You chose to bid 3 Clubs. You have more than 9 points so you are giving a positive bid, and your best suit is Clubs. You are not supporting your partner, because his Club bid was artificial.
Now it is up to the opening bidder, West, to decide where to go from here. Here is his hand again.
He knows he has 23 points, and his partner has at least 9, and something good in Clubs, which is his weakest suit. He thinks it is possible that a slam is on, and he would like to play it in No Trump, but he doesn't need to bid in No Trump yet. He would really like to know more about his partner's hand to find out whether his partner has the Ace of Clubs. If he does, that will be 4 of the 9 points, and the other 5 points will be probably at least 1 Queen and 1 Jack.
There are 2 conventions for finding out if your partner
has Aces or not. I will just teach you the one that will be used on this
occasion at the moment. It is called BLACKWOOD.
The other slam asking convention is called GERBER, and I will teach it to you later because it is more useful, but it cannot be used when Clubs have been bid NATURALLY, and the partner of the opening bidder has now bid Clubs, and actually meant that he had Clubs.
With Blackwood, you signal to your partner that you want
to know how many Aces he has by the ASKING BID,
which is 4 No Trump. Everyone recognizes this as an asking bid, because
it surpasses the much more normal game call bid of 3 No Trump. So when
you hear your partner say 4 No Trump, you know that he is asking how many
Aces you have. There is a code of artificial bidding to let him know
the answer. If you have none at all, or have all 4 of them, you answer
5 Clubs. If you have 1, you answer 5 Diamonds, if you have 2 you answer
5 Hearts, and if you have 3, you answer 5 Spades. In this instance, you
have 1 Ace, so you answer 5 Diamonds.
Have another look at West's hand.
You now know that between you, you have all the Aces, and at least 3 of the Kings. Your partner must have some Queens and Jacks to make up the extra values indicated by his positive bid, so you are going to gamble on that idea, and bid 6 No Trump. If you had needed more information about Kings, you could have bid a similar asking sequence, by bidding 5 No Trump, but since missing 1 King does not rule out a small slam, I don't think you would bother in this instance.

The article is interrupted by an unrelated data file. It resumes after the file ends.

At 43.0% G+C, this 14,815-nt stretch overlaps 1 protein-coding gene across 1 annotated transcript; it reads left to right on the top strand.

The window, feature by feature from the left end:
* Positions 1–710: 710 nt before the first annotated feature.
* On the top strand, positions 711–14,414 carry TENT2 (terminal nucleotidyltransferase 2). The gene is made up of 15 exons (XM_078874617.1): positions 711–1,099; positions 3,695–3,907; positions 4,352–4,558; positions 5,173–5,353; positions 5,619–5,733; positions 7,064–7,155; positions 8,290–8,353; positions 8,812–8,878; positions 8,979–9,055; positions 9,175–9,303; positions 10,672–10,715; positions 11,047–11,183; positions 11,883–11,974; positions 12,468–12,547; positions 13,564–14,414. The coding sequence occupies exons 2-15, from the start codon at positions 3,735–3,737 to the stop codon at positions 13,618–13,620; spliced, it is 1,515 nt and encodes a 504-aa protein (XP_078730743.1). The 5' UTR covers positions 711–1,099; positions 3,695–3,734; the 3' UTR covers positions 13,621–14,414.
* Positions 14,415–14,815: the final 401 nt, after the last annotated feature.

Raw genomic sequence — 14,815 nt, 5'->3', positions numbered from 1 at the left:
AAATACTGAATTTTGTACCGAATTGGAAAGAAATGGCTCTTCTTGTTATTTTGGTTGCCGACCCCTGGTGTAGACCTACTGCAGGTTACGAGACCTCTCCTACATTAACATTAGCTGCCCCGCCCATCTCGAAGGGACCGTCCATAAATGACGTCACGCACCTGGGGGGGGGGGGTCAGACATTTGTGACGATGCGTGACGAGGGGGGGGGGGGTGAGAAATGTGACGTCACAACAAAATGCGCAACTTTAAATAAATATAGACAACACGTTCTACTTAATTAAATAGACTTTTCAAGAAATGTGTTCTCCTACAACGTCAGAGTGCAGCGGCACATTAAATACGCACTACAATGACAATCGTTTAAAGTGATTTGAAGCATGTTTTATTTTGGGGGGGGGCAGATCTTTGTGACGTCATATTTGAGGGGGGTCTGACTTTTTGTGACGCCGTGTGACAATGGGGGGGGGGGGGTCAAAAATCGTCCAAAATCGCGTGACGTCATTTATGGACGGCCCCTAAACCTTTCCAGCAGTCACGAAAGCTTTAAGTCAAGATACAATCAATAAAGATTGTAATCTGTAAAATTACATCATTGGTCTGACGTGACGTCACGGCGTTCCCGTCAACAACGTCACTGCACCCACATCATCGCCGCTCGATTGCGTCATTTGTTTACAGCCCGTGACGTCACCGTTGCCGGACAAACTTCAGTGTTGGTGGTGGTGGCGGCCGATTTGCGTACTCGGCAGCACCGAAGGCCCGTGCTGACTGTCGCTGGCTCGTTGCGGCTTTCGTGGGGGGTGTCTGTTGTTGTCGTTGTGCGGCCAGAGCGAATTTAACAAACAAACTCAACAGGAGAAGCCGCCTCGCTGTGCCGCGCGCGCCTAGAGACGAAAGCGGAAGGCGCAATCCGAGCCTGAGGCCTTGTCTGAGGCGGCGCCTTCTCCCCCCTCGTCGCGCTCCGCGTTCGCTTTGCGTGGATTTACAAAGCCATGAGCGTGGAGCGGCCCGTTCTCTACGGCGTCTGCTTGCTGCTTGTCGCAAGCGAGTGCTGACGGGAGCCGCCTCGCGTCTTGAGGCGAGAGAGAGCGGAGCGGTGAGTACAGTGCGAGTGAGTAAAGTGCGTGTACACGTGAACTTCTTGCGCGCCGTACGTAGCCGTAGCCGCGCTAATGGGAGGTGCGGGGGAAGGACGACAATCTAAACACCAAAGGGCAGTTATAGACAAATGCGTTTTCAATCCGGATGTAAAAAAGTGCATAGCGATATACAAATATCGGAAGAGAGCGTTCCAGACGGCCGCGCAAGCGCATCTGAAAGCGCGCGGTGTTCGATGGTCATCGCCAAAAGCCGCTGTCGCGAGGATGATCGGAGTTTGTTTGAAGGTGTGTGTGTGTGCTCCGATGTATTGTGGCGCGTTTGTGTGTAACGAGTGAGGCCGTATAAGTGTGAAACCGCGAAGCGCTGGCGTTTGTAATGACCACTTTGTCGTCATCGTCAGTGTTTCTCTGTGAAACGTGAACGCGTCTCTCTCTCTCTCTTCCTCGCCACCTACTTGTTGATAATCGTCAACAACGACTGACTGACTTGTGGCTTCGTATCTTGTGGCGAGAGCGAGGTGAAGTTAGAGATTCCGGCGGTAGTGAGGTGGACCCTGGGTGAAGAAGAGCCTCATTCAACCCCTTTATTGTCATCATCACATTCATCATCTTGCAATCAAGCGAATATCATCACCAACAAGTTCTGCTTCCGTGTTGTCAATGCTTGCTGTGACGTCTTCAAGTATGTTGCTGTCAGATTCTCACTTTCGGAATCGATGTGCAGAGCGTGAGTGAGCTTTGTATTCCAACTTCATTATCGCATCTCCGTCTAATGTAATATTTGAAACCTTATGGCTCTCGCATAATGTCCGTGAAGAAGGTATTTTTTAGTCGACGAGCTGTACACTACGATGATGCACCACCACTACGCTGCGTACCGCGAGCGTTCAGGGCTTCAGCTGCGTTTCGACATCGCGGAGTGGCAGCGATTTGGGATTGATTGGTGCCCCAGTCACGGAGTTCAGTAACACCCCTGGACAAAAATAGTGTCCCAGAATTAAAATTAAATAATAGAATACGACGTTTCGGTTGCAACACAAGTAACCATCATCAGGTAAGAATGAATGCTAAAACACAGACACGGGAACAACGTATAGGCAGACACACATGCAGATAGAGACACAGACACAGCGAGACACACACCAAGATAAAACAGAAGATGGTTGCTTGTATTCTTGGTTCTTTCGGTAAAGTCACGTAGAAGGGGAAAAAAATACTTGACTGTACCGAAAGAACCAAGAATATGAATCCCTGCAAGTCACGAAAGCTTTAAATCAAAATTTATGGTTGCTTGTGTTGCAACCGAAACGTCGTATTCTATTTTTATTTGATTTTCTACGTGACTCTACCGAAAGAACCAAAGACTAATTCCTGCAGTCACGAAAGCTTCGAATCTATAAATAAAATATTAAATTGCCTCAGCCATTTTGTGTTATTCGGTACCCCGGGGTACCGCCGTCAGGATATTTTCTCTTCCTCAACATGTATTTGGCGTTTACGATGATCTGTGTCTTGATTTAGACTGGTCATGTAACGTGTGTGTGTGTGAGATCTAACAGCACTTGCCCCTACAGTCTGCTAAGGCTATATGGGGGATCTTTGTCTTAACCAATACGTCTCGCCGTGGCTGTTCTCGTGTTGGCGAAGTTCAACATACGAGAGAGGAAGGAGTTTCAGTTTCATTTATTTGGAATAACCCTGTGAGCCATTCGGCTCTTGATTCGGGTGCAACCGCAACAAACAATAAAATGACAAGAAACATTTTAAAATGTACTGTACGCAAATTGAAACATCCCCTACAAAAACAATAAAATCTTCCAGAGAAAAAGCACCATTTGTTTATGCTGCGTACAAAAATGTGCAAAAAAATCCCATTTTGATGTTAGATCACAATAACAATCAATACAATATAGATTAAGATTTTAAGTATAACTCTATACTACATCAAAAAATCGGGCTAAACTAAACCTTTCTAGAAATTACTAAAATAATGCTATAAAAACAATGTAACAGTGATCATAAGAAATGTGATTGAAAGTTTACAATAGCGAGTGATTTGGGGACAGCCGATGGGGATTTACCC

So this is how the bidding sequence went:
2 Clubs, No Bid, 3 Clubs, No Bid, 4 No Trump, No Bid, 5 Diamonds, No Bid, 6 No Trump, No Bid, No Bid, No Bid.
East bid the No Trump first, and will be playing the contract.
The opening lead comes from North.
The contract is in No Trump, and there is nothing better to lead than your fourth highest Diamond, the 4.
The dummy then goes down and West then considers the two hands and plans his campaign.
You should be able to see that you have 12 winning tricks between those two hands. When you get in, you should play Clubs and either capture or lose to the King, depending which side it is on. Make sure you think ahead so you can win all 4 Spades. It depends on which ones are won first. The rest of the tricks should be a lay down. Sort out the hands, and see how well you can do.
Scoring a Slam involves another set of bonus points. If
you bid and make a GRAND SLAM
which is taking all the tricks, and you are Vulnerable, you score an extra bonus of 1500 points. If you are not vulnerable, it is 1000 points.
If you make a SMALL SLAM, which is what you did, you score an extra 750 points if you are vulnerable, which you weren't, and 500 if non vulnerable.
Look at the score sheet to see how this is scored.
This is the end of this first set of lessons on Beginner's Bridge. If you feel ready for more advanced work, there is another set of lessons for you to do. Details in the Summary section.
If you have any comments or questions you can contact me on firstname.lastname@example.org
If you wish to review any of the concepts you learned,
go now to the Summary.